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Spatial and Temporal Variations of PM 2.5 and Its Relation to Meteorological Factors in the Urban Area of Nanjing, China

View Article: PubMed Central - PubMed

ABSTRACT

The serious air pollution problem has aroused widespread public concerns in China. Nanjing city, as one of the famous cities of China, is faced with the same situation. This research aims to investigate spatial and temporal distribution characteristics of fine particulate matter (PM2.5) and the influence of weather factors on PM2.5 in Nanjing using Spearman-Rank analysis and the Complete Ensemble Empirical Mode Decomposition with Adaptive Noise (CEEMDAN) method. Hourly PM2.5 observation data and daily meteorological data were collected from 1 April 2013 to 31 December 2015. The spatial distribution result shows that the Maigaoqiao site suffered the most serious pollution. Daily PM2.5 concentrations in Nanjing varied from 7.3 μg/m3 to 336.4 μg/m3. The highest concentration was found in winter and the lowest in summer. The diurnal variation of PM2.5 increased greatly from 6 to 10 a.m. and after 6 p.m., while the concentration exhibited few variations in summer. In addition, the concentration was slightly higher on weekends compared to weekdays. PM2.5 was found to exhibit a reversed relation with wind speed, relative humidity, and precipitation. Although temperature had a positive association with PM2.5 in most months, a negative correlation was observed during the whole period. Additionally, a high concentration was mainly brought with the wind with a southwest direction and several relevant factors are discussed to explain the difference of the impacts of diverse wind directions.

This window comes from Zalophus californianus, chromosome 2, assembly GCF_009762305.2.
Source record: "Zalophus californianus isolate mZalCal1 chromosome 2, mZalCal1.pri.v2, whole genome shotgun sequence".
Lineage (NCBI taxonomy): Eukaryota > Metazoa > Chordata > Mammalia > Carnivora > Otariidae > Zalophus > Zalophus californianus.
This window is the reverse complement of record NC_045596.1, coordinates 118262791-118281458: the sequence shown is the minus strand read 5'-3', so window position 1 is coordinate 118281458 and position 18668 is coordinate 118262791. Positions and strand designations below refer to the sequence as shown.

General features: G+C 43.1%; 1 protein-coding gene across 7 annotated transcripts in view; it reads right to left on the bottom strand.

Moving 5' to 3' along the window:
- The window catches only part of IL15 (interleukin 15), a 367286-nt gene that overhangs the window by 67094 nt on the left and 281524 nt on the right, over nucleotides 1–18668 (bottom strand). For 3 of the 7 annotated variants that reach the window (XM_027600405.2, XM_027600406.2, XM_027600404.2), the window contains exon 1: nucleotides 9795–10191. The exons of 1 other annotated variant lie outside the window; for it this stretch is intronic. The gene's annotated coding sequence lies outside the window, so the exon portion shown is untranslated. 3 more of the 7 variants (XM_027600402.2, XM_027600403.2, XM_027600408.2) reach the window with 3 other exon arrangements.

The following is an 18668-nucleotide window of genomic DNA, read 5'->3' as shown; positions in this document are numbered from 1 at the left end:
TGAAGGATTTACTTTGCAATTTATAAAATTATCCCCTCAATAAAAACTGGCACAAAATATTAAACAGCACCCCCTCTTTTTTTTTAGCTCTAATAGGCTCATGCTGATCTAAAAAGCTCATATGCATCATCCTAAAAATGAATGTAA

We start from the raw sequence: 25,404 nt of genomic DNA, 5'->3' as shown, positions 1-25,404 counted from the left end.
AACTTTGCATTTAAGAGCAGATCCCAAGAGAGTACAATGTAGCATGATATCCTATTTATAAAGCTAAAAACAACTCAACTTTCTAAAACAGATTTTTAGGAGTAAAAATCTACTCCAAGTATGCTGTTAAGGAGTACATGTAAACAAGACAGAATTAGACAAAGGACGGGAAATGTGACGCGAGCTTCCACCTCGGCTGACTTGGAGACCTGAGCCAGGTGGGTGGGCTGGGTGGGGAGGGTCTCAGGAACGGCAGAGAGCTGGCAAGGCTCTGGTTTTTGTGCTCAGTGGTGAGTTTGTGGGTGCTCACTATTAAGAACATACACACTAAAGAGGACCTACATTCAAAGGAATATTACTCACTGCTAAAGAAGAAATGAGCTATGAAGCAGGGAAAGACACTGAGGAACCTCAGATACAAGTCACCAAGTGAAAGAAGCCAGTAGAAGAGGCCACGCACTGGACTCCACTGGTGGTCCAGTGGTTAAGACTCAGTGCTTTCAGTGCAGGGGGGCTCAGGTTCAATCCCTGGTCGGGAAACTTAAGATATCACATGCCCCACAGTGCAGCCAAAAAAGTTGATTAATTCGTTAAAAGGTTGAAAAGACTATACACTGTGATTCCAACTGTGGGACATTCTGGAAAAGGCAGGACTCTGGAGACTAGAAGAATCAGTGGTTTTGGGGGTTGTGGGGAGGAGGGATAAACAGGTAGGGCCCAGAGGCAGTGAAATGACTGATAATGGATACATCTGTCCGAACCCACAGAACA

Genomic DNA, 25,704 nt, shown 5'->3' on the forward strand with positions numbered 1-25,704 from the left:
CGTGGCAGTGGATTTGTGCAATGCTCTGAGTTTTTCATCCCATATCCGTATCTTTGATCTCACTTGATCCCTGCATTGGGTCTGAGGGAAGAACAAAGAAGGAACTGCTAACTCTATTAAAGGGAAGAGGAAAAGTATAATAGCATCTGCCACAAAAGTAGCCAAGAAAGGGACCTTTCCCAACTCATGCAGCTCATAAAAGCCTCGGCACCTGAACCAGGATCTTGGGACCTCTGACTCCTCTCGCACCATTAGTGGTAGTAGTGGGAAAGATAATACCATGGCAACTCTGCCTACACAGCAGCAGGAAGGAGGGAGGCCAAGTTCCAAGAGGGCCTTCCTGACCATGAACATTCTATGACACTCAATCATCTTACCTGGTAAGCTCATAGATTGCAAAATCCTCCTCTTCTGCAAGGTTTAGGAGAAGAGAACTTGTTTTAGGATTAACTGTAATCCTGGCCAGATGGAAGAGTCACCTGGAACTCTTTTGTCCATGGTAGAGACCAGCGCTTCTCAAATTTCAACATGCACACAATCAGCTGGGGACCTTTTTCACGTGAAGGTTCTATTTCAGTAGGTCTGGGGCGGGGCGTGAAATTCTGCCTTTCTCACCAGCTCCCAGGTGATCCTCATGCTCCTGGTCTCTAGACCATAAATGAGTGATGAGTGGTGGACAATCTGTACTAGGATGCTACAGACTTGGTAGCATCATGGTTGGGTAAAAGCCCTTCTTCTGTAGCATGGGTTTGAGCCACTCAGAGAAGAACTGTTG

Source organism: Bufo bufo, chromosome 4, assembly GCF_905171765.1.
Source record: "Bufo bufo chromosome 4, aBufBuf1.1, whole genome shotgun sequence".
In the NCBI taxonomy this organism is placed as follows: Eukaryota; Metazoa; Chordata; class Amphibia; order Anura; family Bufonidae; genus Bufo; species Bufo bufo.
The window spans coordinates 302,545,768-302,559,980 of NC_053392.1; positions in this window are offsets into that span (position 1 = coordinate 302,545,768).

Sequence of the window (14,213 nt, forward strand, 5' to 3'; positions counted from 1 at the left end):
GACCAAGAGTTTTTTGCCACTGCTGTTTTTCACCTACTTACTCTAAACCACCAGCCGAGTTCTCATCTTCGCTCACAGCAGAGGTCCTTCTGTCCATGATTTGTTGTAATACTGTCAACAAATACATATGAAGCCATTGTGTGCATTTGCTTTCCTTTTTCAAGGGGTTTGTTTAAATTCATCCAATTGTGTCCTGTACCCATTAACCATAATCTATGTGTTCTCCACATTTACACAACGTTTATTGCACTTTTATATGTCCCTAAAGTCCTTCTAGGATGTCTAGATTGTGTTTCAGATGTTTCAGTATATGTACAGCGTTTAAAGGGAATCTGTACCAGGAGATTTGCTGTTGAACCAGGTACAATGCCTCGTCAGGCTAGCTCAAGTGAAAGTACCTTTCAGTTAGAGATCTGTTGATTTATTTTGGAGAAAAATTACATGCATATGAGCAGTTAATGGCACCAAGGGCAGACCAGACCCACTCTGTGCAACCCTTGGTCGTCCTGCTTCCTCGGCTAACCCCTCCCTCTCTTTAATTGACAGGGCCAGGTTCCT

No MeSH data available.


Related in: MedlinePlus

Map depicting the location of Nanjing in China (red star), air quality stations (red circles) and the distribution of main roads, urban areas, and rural areas. The corresponding PM2.5 monitoring sites are: Pukou, Caochangmen, Shanxilu, Xuanwuhu, Maigaoqiao, Xianlindaxuecheng, Aotizhongxin, Zhonghuamen, and Ruijinlu (from left to right: six above and three below).
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ijerph-13-00921-f001: Map depicting the location of Nanjing in China (red star), air quality stations (red circles) and the distribution of main roads, urban areas, and rural areas. The corresponding PM2.5 monitoring sites are: Pukou, Caochangmen, Shanxilu, Xuanwuhu, Maigaoqiao, Xianlindaxuecheng, Aotizhongxin, Zhonghuamen, and Ruijinlu (from left to right: six above and three below).

Mentions: Nanjing, the capital city of Jiangsu Province, is one of the ancient cities in China and has a rich historical and cultural heritage. As an intense industrialized and urbanized city with a forest coverage rate of over 35%, Nanjing is still facing a serious environmental pollution problem. There are nine monitoring sites defined by the China Environmental Monitoring Center (CEMC). All the monitoring sites are located in the urban area of Nanjing (Figure 1). Therefore, the research was carried out in the urban area. The hourly monitoring data of PM2.5 used in the study were collected from the CEMC [33] from 1 April 2013 to 31 December 2015. In addition, the daily meteorological data were obtained from the China Meteorological Data Network [34] during the same period, including wind speed, temperature, relative humidity, precipitation, and wind direction.